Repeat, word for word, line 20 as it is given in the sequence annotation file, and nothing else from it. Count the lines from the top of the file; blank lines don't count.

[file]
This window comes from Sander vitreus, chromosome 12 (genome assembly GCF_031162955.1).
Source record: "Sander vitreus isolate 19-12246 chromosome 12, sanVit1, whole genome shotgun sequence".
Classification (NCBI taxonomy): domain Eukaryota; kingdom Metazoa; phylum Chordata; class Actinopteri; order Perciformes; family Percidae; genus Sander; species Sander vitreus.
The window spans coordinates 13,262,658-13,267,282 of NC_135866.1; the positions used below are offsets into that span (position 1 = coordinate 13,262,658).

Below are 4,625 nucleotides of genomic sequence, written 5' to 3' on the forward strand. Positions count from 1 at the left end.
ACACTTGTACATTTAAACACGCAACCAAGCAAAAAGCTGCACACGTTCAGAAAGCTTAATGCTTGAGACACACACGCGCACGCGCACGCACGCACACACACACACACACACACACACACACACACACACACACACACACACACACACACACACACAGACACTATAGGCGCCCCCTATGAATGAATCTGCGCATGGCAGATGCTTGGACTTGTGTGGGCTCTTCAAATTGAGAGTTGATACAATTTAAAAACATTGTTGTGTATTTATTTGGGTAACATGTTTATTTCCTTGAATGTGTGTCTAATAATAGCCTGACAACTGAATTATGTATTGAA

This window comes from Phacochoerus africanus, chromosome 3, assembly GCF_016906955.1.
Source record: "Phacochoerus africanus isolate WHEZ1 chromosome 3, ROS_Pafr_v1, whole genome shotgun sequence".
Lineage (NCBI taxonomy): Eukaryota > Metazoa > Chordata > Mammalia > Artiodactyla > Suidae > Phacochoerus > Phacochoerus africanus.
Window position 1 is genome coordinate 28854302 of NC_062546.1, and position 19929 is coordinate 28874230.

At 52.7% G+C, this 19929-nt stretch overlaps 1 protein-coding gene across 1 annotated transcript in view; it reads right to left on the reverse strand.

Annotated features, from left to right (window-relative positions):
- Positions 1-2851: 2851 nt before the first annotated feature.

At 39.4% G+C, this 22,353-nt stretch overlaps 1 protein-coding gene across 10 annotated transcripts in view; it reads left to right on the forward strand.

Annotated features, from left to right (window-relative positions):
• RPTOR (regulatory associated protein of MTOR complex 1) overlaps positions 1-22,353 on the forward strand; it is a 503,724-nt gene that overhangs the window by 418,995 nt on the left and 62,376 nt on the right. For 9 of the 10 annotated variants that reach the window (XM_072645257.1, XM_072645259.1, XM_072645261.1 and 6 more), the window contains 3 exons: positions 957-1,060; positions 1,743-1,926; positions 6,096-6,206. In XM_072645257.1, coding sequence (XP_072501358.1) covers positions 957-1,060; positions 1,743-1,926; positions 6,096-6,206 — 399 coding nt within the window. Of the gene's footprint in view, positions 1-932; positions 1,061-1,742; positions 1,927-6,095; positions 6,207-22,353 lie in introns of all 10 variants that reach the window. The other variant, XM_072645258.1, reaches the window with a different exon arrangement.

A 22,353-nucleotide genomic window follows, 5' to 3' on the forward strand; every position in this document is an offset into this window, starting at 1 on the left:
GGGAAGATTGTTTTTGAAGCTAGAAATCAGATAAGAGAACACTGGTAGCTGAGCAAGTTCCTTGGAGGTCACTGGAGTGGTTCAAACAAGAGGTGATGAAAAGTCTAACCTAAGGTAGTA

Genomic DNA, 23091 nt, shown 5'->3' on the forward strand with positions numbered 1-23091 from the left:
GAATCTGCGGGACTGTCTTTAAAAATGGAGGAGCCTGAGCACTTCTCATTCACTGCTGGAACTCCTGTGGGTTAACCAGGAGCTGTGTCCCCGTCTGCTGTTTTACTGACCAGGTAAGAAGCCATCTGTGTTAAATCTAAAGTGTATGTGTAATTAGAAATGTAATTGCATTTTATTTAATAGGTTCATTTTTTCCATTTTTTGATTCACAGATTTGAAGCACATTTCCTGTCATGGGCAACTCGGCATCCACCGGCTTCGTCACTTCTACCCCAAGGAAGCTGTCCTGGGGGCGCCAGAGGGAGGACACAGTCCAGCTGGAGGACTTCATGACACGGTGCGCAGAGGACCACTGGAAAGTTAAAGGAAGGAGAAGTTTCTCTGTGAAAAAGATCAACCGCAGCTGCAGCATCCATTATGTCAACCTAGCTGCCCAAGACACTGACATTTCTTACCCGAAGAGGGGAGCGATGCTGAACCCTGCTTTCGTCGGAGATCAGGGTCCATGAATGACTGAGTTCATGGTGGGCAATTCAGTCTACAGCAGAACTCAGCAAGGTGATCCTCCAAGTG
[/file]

GAATCTGCGGGACTGTCTTTAAAAATGGAGGAGCCTGAGCACTTCTCATTCACTGCTGGAACTCCTGTGGGTTAACCAGGAGCTGTGTCCCCGTCTGCTGTTTTACTGACCAGGTAAGAAGCCATCTGTGTTAAATCTAAAGTGTATGTGTAATTAGAAATGTAATTGCATTTTATTTAATAGGTTCATTTTTTCCATTTTTTGATTCACAGATTTGAAGCACATTTCCTGTCATGGGCAACTCGGCATCCACCGGCTTCGTCACTTCTACCCCAAGGAAGCTGTCCTGGGGGCGCCAGAGGGAGGACACAGTCCAGCTGGAGGACTTCATGACACGGTGCGCAGAGGACCACTGGAAAGTTAAAGGAAGGAGAAGTTTCTCTGTGAAAAAGATCAACCGCAGCTGCAGCATCCATTATGTCAACCTAGCTGCCCAAGACACTGACATTTCTTACCCGAAGAGGGGAGCGATGCTGAACCCTGCTTTCGTCGGAGATCAGGGTCCATGAATGACTGAGTTCATGGTGGGCAATTCAGTCTACAGCAGAACTCAGCAAGGTGATCCTCCAAGTG